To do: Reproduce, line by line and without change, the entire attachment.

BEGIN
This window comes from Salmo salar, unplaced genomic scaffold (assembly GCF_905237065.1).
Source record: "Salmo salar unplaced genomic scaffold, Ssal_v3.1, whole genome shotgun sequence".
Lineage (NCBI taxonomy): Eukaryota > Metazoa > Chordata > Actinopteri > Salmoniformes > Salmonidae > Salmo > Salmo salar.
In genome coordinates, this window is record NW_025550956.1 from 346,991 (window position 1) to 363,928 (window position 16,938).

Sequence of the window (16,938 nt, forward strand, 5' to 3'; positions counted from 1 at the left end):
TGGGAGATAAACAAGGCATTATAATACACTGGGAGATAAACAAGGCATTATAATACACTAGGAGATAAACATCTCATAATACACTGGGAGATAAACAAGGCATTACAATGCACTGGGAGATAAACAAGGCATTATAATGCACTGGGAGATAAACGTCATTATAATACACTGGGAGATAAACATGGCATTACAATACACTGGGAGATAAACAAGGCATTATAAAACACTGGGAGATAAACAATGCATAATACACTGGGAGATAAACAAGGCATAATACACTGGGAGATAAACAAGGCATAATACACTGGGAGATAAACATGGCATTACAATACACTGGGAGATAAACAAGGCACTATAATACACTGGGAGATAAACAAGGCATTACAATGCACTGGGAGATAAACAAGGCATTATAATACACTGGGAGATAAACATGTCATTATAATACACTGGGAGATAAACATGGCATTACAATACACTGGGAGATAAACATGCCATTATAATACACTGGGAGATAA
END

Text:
This window comes from Salmo salar, unplaced genomic scaffold (assembly GCF_905237065.1).
Source record: "Salmo salar unplaced genomic scaffold, Ssal_v3.1, whole genome shotgun sequence".
Lineage (NCBI taxonomy): Eukaryota > Metazoa > Chordata > Actinopteri > Salmoniformes > Salmonidae > Salmo > Salmo salar.
In genome coordinates, this window is record NW_025550956.1 from 346,991 (window position 1) to 363,928 (window position 16,938).

Sequence of the window (16,938 nt, forward strand, 5' to 3'; positions counted from 1 at the left end):
TGGGAGATAAACAAGGCATTATAATACACTGGGAGATAAACAAGGCATTATAATACACTAGGAGATAAACATCTCATAATACACTGGGAGATAAACAAGGCATTACAATGCACTGGGAGATAAACAAGGCATTATAATGCACTGGGAGATAAACGTCATTATAATACACTGGGAGATAAACATGGCATTACAATACACTGGGAGATAAACAAGGCATTATAAAACACTGGGAGATAAACAATGCATAATACACTGGGAGATAAACAAGGCATAATACACTGGGAGATAAACAAGGCATAATACACTGGGAGATAAACATGGCATTACAATACACTGGGAGATAAACAAGGCACTATAATACACTGGGAGATAAACAAGGCATTACAATGCACTGGGAGATAAACAAGGCATTATAATACACTGGGAGATAAACATGTCATTATAATACACTGGGAGATAAACATGGCATTACAATACACTGGGAGATAAACATGCCATTATAATACACTGGGAGATAA